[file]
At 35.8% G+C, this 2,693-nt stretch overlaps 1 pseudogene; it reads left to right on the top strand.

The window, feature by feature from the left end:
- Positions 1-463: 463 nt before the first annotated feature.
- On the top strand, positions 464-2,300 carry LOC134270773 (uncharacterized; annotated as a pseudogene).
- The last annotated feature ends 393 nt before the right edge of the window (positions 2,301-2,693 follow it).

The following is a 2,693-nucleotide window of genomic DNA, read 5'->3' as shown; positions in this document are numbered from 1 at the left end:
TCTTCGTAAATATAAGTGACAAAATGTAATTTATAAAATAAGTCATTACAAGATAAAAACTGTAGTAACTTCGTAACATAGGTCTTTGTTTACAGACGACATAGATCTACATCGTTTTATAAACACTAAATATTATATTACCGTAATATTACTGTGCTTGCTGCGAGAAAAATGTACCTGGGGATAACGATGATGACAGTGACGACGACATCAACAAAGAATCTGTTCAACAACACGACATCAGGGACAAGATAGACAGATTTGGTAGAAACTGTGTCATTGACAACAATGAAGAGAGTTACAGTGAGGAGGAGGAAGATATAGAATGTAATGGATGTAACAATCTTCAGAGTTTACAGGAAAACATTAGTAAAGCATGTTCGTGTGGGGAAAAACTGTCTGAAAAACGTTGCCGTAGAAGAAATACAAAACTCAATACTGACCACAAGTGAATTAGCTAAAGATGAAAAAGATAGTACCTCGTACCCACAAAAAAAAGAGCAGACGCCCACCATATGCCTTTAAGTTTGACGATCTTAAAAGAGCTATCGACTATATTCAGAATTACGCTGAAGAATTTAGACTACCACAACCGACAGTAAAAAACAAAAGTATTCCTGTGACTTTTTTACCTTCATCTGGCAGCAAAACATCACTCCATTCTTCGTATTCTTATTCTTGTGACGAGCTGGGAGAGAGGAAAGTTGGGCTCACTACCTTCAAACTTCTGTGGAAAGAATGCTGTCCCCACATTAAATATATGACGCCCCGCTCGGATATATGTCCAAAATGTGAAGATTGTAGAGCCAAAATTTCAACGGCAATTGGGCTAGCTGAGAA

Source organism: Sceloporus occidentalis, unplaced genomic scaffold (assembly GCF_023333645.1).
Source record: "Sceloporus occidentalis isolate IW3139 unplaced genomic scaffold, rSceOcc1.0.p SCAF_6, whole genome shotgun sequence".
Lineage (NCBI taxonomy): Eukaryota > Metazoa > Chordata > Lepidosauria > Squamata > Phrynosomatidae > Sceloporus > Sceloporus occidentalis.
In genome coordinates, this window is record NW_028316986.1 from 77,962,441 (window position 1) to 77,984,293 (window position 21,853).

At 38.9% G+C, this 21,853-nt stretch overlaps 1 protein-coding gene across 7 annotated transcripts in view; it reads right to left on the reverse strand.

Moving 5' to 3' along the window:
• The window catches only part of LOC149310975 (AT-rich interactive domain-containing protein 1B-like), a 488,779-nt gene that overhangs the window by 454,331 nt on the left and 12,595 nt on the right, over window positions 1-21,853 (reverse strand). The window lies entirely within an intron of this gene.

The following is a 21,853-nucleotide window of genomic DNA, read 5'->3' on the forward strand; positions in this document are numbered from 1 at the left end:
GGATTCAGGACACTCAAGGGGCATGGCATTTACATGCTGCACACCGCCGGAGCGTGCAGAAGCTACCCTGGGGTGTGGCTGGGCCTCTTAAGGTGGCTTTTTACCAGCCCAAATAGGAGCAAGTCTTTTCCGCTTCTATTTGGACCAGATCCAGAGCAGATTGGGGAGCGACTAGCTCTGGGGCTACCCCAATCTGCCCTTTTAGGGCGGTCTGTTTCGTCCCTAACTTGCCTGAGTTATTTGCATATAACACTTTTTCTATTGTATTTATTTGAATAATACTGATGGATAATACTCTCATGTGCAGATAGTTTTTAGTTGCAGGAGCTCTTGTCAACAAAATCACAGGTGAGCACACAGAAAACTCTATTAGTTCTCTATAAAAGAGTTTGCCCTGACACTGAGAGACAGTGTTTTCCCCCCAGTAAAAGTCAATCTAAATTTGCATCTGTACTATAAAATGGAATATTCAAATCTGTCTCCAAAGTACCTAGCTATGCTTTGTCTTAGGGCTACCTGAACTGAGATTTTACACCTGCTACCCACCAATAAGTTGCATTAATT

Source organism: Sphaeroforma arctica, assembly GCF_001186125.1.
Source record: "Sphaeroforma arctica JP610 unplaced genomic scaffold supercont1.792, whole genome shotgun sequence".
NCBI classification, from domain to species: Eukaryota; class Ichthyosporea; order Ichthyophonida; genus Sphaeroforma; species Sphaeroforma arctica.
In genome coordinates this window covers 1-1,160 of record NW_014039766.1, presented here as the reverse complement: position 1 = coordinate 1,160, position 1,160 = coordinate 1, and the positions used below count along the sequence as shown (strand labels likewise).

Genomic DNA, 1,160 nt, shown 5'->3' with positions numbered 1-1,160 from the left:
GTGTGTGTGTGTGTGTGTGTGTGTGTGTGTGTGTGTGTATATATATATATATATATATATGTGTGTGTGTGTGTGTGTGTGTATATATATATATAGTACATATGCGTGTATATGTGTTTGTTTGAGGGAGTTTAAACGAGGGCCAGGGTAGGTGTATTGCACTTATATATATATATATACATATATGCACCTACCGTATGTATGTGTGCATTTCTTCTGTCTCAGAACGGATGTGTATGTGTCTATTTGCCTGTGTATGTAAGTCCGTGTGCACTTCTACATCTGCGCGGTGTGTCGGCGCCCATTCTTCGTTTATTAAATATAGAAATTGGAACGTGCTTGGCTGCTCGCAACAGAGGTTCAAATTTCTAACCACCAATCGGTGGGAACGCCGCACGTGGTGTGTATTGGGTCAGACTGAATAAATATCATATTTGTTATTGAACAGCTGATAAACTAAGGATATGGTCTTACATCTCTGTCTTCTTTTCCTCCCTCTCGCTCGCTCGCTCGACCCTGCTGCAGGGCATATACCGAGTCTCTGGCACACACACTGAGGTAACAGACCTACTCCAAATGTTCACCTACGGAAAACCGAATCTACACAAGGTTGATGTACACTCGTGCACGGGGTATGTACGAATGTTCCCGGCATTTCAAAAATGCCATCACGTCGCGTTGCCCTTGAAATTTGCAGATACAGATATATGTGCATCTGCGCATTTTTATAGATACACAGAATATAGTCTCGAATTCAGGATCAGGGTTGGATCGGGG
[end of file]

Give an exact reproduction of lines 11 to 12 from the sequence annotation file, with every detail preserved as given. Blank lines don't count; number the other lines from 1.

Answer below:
In genome coordinates, this window is record NW_028316986.1 from 77,962,441 (window position 1) to 77,984,293 (window position 21,853).

At 38.9% G+C, this 21,853-nt stretch overlaps 1 protein-coding gene across 7 annotated transcripts in view; it reads right to left on the reverse strand.